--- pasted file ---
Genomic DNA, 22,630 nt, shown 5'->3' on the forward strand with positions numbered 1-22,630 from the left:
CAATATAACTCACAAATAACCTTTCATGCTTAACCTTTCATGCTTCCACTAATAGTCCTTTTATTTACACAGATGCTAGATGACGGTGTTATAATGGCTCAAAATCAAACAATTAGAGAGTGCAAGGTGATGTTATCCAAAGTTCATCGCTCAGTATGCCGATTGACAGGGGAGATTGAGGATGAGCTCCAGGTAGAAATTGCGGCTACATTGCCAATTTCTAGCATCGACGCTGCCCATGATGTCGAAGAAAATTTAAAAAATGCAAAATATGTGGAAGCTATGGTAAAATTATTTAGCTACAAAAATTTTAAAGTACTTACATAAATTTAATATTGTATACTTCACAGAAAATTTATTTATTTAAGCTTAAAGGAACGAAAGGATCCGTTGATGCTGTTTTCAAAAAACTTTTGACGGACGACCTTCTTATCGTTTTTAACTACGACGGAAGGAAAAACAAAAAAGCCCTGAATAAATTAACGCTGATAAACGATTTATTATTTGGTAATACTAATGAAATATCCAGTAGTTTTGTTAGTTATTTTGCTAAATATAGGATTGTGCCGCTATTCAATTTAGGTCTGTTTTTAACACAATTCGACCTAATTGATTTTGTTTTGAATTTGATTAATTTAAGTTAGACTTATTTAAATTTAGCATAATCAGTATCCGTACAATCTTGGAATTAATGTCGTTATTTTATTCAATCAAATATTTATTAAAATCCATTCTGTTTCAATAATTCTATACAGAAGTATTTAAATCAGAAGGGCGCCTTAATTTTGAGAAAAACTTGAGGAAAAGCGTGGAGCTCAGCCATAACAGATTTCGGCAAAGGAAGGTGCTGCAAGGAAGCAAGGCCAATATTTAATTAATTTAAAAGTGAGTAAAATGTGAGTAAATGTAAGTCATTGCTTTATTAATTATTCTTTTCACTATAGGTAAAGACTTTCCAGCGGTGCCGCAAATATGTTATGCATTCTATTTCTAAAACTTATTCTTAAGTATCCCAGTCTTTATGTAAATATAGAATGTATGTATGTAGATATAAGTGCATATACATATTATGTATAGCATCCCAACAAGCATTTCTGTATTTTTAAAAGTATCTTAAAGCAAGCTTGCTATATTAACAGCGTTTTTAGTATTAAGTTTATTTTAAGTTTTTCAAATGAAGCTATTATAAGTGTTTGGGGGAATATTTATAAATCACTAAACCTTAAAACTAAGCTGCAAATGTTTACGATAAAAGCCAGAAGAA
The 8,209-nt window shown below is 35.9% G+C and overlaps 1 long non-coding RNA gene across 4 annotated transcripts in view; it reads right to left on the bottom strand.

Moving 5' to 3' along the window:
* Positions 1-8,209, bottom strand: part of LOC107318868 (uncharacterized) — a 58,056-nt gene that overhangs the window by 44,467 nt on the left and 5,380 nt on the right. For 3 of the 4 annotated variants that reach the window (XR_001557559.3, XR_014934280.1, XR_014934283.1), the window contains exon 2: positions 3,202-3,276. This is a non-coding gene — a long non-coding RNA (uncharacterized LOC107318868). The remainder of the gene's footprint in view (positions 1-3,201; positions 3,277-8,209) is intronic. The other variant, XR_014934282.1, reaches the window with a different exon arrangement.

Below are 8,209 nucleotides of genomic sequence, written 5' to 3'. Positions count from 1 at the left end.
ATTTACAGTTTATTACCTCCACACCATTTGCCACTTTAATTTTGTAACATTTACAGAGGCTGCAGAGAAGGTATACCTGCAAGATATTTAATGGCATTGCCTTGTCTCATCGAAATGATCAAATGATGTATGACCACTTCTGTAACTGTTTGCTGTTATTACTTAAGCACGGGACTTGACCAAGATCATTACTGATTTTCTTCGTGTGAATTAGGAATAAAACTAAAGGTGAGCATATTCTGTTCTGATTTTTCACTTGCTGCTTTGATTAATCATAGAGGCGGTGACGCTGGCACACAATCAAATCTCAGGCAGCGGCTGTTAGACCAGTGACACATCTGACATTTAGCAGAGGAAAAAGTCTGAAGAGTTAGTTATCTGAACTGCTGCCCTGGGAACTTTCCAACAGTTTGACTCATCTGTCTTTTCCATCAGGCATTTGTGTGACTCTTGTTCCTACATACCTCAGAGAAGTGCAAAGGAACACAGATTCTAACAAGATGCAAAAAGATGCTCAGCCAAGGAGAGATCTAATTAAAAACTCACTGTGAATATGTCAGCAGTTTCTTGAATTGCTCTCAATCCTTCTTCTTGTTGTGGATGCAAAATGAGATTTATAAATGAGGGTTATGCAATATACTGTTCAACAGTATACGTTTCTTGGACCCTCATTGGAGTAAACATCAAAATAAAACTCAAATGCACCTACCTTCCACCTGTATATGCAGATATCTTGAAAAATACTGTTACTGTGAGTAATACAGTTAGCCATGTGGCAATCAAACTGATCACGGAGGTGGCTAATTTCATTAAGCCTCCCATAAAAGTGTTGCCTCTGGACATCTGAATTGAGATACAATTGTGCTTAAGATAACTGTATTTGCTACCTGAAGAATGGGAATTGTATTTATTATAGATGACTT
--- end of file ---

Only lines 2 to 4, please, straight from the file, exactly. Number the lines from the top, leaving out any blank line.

CAATATAACTCACAAATAACCTTTCATGCTTAACCTTTCATGCTTCCACTAATAGTCCTTTTATTTACACAGATGCTAGATGACGGTGTTATAATGGCTCAAAATCAAACAATTAGAGAGTGCAAGGTGATGTTATCCAAAGTTCATCGCTCAGTATGCCGATTGACAGGGGAGATTGAGGATGAGCTCCAGGTAGAAATTGCGGCTACATTGCCAATTTCTAGCATCGACGCTGCCCATGATGTCGAAGAAAATTTAAAAAATGCAAAATATGTGGAAGCTATGGTAAAATTATTTAGCTACAAAAATTTTAAAGTACTTACATAAATTTAATATTGTATACTTCACAGAAAATTTATTTATTTAAGCTTAAAGGAACGAAAGGATCCGTTGATGCTGTTTTCAAAAAACTTTTGACGGACGACCTTCTTATCGTTTTTAACTACGACGGAAGGAAAAACAAAAAAGCCCTGAATAAATTAACGCTGATAAACGATTTATTATTTGGTAATACTAATGAAATATCCAGTAGTTTTGTTAGTTATTTTGCTAAATATAGGATTGTGCCGCTATTCAATTTAGGTCTGTTTTTAACACAATTCGACCTAATTGATTTTGTTTTGAATTTGATTAATTTAAGTTAGACTTATTTAAATTTAGCATAATCAGTATCCGTACAATCTTGGAATTAATGTCGTTATTTTATTCAATCAAATATTTATTAAAATCCATTCTGTTTCAATAATTCTATACAGAAGTATTTAAATCAGAAGGGCGCCTTAATTTTGAGAAAAACTTGAGGAAAAGCGTGGAGCTCAGCCATAACAGATTTCGGCAAAGGAAGGTGCTGCAAGGAAGCAAGGCCAATATTTAATTAATTTAAAAGTGAGTAAAATGTGAGTAAATGTAAGTCATTGCTTTATTAATTATTCTTTTCACTATAGGTAAAGACTTTCCAGCGGTGCCGCAAATATGTTATGCATTCTATTTCTAAAACTTATTCTTAAGTATCCCAGTCTTTATGTAAATATAGAATGTATGTATGTAGATATAAGTGCATATACATATTATGTATAGCATCCCAACAAGCATTTCTGTATTTTTAAAAGTATCTTAAAGCAAGCTTGCTATATTAACAGCGTTTTTAGTATTAAGTTTATTTTAAGTTTTTCAAATGAAGCTATTATAAGTGTTTGGGGGAATATTTATAAATCACTAAACCTTAAAACTAAGCTGCAAATGTTTACGATAAAAGCCAGAAGAA
The 8,209-nt window shown below is 35.9% G+C and overlaps 1 long non-coding RNA gene across 4 annotated transcripts in view; it reads right to left on the bottom strand.

Moving 5' to 3' along the window: